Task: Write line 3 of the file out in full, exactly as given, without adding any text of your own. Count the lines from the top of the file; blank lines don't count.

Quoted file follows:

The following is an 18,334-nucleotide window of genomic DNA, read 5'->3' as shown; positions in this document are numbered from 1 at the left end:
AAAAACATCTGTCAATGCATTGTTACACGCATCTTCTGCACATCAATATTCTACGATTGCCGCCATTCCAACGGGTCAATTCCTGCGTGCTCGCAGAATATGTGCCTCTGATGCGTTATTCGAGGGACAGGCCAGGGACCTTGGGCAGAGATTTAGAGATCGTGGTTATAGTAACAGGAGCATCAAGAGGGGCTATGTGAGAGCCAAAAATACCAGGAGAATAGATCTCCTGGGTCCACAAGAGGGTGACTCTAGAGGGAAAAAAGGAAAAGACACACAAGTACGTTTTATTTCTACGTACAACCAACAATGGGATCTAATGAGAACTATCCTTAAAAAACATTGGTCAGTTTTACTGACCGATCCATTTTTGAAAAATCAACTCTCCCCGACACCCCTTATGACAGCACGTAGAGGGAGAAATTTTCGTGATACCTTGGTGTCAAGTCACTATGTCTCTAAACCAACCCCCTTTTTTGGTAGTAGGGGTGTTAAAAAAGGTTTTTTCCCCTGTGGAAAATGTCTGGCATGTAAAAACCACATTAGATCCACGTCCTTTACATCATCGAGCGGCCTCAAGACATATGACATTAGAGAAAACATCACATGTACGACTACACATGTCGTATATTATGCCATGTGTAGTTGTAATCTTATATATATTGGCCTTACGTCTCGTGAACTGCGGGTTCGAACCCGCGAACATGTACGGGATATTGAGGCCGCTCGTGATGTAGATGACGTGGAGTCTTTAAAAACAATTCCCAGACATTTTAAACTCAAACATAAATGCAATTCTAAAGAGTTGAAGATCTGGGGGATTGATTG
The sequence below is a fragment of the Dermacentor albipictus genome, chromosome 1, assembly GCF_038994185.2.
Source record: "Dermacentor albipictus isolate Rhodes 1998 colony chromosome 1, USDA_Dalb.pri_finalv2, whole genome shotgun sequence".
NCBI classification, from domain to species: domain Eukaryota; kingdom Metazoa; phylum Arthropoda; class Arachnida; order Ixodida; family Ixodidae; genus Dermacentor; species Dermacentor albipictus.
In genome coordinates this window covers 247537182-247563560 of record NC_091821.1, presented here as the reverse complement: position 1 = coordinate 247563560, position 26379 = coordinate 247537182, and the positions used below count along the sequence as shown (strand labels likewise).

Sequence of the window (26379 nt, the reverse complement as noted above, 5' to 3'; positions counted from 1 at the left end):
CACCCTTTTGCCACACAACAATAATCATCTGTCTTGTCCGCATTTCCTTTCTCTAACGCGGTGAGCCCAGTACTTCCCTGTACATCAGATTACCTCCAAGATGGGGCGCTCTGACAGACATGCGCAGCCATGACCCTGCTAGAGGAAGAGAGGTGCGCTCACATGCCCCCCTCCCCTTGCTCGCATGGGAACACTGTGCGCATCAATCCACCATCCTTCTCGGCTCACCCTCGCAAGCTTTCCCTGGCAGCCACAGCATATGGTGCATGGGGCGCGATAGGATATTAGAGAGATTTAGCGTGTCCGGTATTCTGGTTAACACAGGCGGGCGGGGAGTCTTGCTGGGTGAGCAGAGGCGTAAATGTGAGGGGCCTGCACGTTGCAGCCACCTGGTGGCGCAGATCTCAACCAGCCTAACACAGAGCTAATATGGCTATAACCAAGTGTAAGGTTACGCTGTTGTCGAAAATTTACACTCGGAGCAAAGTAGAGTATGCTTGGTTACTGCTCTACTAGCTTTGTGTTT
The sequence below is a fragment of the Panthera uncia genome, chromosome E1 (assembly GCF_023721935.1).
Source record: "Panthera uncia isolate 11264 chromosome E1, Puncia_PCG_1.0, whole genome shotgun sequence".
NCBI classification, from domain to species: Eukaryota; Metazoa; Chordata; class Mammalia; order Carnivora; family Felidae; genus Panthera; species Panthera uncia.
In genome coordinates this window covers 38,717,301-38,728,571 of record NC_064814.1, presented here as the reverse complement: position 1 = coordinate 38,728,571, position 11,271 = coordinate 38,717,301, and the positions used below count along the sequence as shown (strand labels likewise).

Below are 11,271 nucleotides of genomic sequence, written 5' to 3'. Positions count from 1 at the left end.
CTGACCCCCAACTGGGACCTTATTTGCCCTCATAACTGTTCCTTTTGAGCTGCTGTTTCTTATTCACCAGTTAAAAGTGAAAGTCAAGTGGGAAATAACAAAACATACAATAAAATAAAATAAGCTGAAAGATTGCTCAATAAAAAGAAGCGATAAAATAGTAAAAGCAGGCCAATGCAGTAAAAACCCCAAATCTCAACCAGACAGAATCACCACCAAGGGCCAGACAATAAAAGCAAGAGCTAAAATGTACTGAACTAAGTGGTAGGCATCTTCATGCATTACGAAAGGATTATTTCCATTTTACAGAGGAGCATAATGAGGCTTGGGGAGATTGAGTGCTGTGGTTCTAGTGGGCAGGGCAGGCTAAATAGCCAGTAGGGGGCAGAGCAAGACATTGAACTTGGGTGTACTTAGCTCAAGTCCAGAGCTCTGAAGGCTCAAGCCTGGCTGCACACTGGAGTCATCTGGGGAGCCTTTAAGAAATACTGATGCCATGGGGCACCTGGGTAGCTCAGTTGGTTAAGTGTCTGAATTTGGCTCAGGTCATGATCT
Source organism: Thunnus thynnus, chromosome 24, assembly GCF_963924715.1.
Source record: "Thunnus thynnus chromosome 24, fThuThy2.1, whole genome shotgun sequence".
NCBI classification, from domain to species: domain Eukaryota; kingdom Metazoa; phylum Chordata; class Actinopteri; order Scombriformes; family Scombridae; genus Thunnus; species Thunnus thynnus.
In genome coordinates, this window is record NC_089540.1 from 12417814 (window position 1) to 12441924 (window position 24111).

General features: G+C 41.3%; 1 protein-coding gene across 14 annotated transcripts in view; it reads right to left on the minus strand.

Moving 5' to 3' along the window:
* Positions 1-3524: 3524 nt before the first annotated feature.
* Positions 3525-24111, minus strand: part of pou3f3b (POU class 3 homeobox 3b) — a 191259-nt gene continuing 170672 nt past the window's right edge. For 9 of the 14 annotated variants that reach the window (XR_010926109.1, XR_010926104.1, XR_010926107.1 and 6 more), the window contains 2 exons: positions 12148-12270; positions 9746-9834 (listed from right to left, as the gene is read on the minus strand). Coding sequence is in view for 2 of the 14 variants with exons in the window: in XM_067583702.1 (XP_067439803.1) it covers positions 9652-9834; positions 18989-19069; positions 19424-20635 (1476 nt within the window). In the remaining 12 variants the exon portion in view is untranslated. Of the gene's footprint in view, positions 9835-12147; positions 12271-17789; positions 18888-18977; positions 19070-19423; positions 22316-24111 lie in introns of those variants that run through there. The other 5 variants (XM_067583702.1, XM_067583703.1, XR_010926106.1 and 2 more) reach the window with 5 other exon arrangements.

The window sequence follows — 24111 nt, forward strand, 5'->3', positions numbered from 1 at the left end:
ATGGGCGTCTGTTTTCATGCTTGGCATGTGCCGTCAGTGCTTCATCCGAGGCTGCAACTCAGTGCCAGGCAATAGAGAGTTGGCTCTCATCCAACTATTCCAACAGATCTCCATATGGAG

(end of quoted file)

The sequence below is a fragment of the Dermacentor albipictus genome, chromosome 1, assembly GCF_038994185.2.